Nathan says that nudists have less of a wardrobe, which I don't agree with. A nudist can have a lot of clothing to choose from, and it doesn't affect the amount of laundry that they do. Clothing doesn't really save any money for nudists, since we still need a full wardrobe for going out into the textiler world. If the world were nudist friendly, then perhaps we would buy less clothes.
More importantly, he says that nudists do less laundry. Why? I believe the reason is because it breaks a logical cycle. Humans love to keep things in simple numbers. Rent is $450 a month -- never $437.58. We don't listen to the Weekly Top 42. "1" makes a nice round number. If we've worn our clothing for 1 day (1 awake-cycle), it must be dirty, and since we're taking it off anyway it's easy to toss it in the hamper. Nudists break this by observing that the clothing was worn for only a few hours, instead of 1 day. Is it still clean? Wear it for another few hours... It might take a good 37 hours of wear before it's considered dirty. A textiler would rarely consider putting on yesterday's clothes, which makes for 7 sets of clothes to wash in a week -- at least a full load. A home nudist might only need to do a single full load of laundry every three weeks, as-is the case with me.
Since 5% of residential energy use is in washing (and drying) clothes, taking out 2/3 of that would be fairly substantial. You could take out even more than that if you skip the dryer and hang the clothes outside...but don't scare the neighbors. It seems fair to say that a person could knock off 3% of their utility bill by going nude more often. If everyone in the US did this, it would reduce our total energy consumption by 0.63% and save 12,600,000 tons of carbon dioxide from entering our atmosphere. (Plus quite a few soap chemicals, and less demand for soap, causing a reduction in energy use for soap production and shipping...)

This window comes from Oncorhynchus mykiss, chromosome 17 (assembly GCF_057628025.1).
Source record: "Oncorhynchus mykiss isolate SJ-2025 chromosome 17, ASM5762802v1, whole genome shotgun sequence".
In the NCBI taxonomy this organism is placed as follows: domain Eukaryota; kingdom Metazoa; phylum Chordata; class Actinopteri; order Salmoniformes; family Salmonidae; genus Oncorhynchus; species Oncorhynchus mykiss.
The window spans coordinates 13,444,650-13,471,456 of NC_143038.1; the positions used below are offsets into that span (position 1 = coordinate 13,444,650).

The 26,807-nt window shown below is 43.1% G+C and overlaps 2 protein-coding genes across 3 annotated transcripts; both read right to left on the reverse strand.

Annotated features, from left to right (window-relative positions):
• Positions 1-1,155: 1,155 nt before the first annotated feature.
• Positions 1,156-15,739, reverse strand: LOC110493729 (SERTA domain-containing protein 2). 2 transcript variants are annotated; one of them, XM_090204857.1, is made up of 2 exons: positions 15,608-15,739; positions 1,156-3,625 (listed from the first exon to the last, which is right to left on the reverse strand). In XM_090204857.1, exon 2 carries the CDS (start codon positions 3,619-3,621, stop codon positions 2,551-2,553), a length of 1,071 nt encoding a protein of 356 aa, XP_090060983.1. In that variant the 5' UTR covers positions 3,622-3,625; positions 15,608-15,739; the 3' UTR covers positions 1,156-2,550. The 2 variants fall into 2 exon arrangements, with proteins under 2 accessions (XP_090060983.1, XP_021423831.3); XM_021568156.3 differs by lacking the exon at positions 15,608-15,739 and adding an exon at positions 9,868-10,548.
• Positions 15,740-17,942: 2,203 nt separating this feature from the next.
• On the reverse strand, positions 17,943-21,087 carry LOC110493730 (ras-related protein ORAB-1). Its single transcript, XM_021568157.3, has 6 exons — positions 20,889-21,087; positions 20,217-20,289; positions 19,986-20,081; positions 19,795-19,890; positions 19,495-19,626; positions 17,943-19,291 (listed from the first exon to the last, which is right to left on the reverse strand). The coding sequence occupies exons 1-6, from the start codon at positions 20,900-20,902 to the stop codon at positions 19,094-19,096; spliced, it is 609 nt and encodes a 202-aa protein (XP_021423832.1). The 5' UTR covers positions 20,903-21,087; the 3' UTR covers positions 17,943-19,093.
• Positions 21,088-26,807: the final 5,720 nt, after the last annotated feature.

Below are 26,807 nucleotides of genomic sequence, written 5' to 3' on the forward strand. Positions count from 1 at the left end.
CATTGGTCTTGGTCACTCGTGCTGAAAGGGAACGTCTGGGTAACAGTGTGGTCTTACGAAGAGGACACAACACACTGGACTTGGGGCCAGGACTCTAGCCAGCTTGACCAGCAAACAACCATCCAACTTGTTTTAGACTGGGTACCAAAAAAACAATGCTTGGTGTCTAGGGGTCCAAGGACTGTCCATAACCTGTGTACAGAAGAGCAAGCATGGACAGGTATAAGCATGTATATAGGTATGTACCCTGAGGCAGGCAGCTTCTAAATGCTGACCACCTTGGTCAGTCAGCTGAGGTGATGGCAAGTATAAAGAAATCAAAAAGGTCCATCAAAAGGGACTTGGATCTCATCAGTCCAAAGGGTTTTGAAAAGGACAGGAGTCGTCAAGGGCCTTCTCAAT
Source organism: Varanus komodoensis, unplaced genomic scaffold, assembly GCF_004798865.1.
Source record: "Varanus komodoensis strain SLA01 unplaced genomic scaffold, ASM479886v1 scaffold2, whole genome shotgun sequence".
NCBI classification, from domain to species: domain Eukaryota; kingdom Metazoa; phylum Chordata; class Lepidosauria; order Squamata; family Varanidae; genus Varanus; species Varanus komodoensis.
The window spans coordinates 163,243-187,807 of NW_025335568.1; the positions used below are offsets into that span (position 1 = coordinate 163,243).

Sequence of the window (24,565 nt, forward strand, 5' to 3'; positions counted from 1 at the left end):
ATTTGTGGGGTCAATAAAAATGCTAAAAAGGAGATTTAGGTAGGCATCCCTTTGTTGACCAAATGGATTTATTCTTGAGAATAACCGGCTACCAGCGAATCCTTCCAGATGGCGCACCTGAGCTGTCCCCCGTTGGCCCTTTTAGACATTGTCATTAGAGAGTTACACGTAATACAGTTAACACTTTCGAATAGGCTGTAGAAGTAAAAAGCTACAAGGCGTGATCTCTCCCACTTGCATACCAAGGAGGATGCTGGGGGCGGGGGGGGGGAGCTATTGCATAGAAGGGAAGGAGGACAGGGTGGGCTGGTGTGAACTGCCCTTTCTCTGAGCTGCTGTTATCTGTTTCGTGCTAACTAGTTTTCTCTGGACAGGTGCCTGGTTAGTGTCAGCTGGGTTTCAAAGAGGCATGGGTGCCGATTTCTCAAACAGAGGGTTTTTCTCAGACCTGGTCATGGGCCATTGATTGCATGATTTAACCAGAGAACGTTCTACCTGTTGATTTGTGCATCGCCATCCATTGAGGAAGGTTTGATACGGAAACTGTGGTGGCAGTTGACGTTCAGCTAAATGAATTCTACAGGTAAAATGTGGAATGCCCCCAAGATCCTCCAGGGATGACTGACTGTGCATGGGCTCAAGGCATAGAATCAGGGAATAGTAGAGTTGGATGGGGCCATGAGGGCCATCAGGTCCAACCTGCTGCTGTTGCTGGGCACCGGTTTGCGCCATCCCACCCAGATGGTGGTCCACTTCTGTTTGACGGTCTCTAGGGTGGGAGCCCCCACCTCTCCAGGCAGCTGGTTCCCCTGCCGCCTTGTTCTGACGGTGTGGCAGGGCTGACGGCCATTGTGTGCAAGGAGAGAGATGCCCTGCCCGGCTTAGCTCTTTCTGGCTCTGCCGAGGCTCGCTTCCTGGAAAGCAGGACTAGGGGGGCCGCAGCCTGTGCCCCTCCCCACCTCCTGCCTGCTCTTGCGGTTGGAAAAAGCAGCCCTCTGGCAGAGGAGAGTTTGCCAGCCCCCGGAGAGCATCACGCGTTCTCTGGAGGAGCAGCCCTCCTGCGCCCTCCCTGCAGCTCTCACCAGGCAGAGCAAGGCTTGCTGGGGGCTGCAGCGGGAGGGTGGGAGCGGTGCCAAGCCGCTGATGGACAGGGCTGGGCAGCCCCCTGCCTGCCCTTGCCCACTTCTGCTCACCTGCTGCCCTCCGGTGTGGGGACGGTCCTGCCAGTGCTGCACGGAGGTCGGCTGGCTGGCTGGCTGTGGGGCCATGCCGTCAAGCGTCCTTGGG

Nathan doesn't provide much detail in this section -- so I will! We save about 2% per degree for turning the thermostat up in our air conditioned residence. Wearing clothes, I am comfortable at about 75 degrees. Nude, I'm comfortable up to 80 degrees (or more with a fan). That would amount to a 10% reduction of my electric bill by being nude and comfortable. (Logically though, why would someone crank down the AC and then wear clothing that keeps them warm? It just doesn't make sense...) A 10% reduction of all US residential electric bills (2.1% over-all US energy reduction) would save another 42,000,000 tons of carbon dioxide.
In one year, it would take 6,006,000,000 tree in order to offset that much carbon dioxide. The textilers had better get planting!
Although nudity isn't involved, I should comment on the other more significant residential energy use. (You're all smart people, so I know you'll listen!)
- Space heating -- wear clothes, set the thermostat low, and consider an efficient heater like one that is water-based. Green building design also works great for heating efficiency. Seal the place up, and don't use the fireplace or bathroom vents unless needed. (They suck the heat right out of your house!)
- Water heating -- Use a solar pre-heater or on-demand heaters like the InSinkErator.
- Lighting -- Use fluorescent in higher-traffic areas, it'll pay for itself in about a year.
I'm not really sure where Nathan was going with his paragraph on 'stuff'. Nudists like to collect stuff too, like cars and boats. His argument is convincing, but it may not be correct. Many camps that have somewhat permanent residents seem to have the same sort of competition, but on a smaller scale. They like to have the newest / biggest campers, and the fanciest golf carts. The 'in' thing is having an electric golf cart. One person I met even added a sound system to theirs, and another was contemplating a custom-made steering wheel. Nudists may not be as class-conscious, but they still like their stuff!